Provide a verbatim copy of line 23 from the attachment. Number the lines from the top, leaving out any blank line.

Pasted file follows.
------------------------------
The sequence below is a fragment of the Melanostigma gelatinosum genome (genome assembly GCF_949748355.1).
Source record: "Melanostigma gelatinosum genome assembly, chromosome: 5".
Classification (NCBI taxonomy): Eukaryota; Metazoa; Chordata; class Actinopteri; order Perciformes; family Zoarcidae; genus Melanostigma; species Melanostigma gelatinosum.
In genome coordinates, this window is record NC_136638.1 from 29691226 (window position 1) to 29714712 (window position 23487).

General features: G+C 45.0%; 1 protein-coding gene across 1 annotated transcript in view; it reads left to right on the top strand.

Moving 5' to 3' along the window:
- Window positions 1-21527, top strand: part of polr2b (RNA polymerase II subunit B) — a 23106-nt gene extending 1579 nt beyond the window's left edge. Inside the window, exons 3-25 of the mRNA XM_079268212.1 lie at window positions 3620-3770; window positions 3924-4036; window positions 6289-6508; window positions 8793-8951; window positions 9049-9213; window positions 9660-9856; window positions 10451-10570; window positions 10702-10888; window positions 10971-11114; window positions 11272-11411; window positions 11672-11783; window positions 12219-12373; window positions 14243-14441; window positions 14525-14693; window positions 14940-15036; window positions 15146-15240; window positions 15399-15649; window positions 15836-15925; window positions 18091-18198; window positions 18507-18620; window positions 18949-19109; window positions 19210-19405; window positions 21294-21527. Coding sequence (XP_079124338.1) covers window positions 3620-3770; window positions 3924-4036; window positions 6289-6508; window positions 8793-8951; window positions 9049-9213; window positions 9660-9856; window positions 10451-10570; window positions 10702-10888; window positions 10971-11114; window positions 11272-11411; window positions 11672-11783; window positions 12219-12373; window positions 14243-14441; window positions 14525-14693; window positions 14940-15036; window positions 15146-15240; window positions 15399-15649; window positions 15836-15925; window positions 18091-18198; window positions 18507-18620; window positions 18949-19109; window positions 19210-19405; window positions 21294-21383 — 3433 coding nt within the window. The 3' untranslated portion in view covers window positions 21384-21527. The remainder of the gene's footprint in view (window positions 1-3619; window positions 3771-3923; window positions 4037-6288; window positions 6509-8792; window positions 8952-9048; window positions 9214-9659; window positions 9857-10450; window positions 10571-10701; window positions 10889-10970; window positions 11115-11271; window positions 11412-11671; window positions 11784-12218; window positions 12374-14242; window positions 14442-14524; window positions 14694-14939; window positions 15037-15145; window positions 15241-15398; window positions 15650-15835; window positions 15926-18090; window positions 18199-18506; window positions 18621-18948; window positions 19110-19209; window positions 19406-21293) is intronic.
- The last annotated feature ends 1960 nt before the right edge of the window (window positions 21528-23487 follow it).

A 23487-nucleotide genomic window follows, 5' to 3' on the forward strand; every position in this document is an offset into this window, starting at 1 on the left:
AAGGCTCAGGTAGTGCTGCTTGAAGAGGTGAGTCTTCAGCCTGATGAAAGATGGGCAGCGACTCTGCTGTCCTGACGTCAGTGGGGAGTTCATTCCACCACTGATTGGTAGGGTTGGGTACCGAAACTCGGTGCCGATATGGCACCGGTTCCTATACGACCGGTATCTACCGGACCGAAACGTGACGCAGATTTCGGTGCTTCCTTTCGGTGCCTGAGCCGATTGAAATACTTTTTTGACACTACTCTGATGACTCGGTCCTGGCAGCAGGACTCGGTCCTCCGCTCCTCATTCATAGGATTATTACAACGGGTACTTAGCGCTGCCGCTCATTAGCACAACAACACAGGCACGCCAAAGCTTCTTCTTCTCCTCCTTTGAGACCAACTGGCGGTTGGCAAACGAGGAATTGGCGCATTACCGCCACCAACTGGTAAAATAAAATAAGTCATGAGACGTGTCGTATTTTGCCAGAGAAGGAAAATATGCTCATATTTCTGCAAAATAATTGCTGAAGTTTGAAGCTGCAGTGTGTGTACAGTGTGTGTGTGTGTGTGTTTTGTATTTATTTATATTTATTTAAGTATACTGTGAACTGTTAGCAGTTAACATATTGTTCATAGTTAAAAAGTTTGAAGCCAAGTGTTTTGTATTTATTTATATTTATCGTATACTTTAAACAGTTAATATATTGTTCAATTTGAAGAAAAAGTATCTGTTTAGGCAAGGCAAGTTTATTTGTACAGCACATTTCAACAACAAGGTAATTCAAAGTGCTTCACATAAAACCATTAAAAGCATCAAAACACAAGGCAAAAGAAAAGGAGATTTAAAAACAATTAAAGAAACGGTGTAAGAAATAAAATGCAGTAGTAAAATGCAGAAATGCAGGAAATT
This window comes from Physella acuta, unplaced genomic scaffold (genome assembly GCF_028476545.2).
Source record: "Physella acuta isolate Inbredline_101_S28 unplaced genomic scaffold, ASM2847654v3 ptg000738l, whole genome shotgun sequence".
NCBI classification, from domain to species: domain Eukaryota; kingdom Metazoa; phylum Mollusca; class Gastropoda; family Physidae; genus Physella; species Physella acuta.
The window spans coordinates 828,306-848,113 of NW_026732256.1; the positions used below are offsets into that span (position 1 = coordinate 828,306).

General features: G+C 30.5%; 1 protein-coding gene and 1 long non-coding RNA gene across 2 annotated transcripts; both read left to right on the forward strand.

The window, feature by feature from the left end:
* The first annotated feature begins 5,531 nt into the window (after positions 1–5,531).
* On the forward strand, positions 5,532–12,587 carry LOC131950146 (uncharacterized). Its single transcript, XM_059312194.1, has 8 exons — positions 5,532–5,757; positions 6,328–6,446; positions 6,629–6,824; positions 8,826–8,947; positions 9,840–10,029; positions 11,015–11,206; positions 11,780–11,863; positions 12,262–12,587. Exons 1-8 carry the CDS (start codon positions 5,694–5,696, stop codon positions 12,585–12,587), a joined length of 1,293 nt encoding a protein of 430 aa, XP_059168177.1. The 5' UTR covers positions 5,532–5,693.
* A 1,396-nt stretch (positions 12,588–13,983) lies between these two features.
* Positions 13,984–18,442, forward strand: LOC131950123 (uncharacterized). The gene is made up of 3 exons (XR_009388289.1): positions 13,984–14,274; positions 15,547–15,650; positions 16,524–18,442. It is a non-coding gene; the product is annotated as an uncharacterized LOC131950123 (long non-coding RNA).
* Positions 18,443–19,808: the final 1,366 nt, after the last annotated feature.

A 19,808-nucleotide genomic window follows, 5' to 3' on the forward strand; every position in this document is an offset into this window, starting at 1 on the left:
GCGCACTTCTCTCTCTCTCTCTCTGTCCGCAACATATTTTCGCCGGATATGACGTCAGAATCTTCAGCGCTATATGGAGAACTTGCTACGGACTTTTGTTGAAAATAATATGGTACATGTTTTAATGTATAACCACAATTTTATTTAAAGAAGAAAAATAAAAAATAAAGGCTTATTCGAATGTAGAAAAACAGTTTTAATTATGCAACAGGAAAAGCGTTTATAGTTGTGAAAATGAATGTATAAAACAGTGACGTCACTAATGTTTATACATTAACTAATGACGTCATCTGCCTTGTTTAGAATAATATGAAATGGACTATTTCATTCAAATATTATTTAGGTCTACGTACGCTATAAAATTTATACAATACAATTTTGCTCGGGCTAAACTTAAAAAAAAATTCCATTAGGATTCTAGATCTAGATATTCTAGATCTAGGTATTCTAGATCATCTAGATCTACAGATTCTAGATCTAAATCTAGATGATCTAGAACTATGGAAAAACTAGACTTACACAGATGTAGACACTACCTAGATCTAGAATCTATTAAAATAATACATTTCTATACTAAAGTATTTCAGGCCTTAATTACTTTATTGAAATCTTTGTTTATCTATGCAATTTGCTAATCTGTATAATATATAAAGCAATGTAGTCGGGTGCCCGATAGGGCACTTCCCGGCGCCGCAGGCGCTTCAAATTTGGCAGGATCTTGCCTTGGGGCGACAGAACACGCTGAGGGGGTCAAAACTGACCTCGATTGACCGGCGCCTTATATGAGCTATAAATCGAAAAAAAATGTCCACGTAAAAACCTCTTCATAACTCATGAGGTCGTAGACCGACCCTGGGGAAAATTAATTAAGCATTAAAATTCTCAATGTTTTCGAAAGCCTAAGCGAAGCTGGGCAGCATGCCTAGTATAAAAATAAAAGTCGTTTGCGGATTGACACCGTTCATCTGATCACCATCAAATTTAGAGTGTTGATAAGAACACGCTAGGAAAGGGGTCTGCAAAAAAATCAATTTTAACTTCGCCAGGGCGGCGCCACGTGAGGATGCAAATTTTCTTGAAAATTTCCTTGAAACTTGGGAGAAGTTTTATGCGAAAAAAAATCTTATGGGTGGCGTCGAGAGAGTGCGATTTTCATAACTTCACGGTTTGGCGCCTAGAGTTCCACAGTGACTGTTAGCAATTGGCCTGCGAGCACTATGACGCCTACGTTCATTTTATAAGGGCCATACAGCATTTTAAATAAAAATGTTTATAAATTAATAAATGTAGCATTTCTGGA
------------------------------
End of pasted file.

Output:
GCGCACTTCTCTCTCTCTCTCTCTGTCCGCAACATATTTTCGCCGGATATGACGTCAGAATCTTCAGCGCTATATGGAGAACTTGCTACGGACTTTTGTTGAAAATAATATGGTACATGTTTTAATGTATAACCACAATTTTATTTAAAGAAGAAAAATAAAAAATAAAGGCTTATTCGAATGTAGAAAAACAGTTTTAATTATGCAACAGGAAAAGCGTTTATAGTTGTGAAAATGAATGTATAAAACAGTGACGTCACTAATGTTTATACATTAACTAATGACGTCATCTGCCTTGTTTAGAATAATATGAAATGGACTATTTCATTCAAATATTATTTAGGTCTACGTACGCTATAAAATTTATACAATACAATTTTGCTCGGGCTAAACTTAAAAAAAAATTCCATTAGGATTCTAGATCTAGATATTCTAGATCTAGGTATTCTAGATCATCTAGATCTACAGATTCTAGATCTAAATCTAGATGATCTAGAACTATGGAAAAACTAGACTTACACAGATGTAGACACTACCTAGATCTAGAATCTATTAAAATAATACATTTCTATACTAAAGTATTTCAGGCCTTAATTACTTTATTGAAATCTTTGTTTATCTATGCAATTTGCTAATCTGTATAATATATAAAGCAATGTAGTCGGGTGCCCGATAGGGCACTTCCCGGCGCCGCAGGCGCTTCAAATTTGGCAGGATCTTGCCTTGGGGCGACAGAACACGCTGAGGGGGTCAAAACTGACCTCGATTGACCGGCGCCTTATATGAGCTATAAATCGAAAAAAAATGTCCACGTAAAAACCTCTTCATAACTCATGAGGTCGTAGACCGACCCTGGGGAAAATTAATTAAGCATTAAAATTCTCAATGTTTTCGAAAGCCTAAGCGAAGCTGGGCAGCATGCCTAGTATAAAAATAAAAGTCGTTTGCGGATTGACACCGTTCATCTGATCACCATCAAATTTAGAGTGTTGATAAGAACACGCTAGGAAAGGGGTCTGCAAAAAAATCAATTTTAACTTCGCCAGGGCGGCGCCACGTGAGGATGCAAATTTTCTTGAAAATTTCCTTGAAACTTGGGAGAAGTTTTATGCGAAAAAAAATCTTATGGGTGGCGTCGAGAGAGTGCGATTTTCATAACTTCACGGTTTGGCGCCTAGAGTTCCACAGTGACTGTTAGCAATTGGCCTGCGAGCACTATGACGCCTACGTTCATTTTATAAGGGCCATACAGCATTTTAAATAAAAATGTTTATAAATTAATAAATGTAGCATTTCTGGA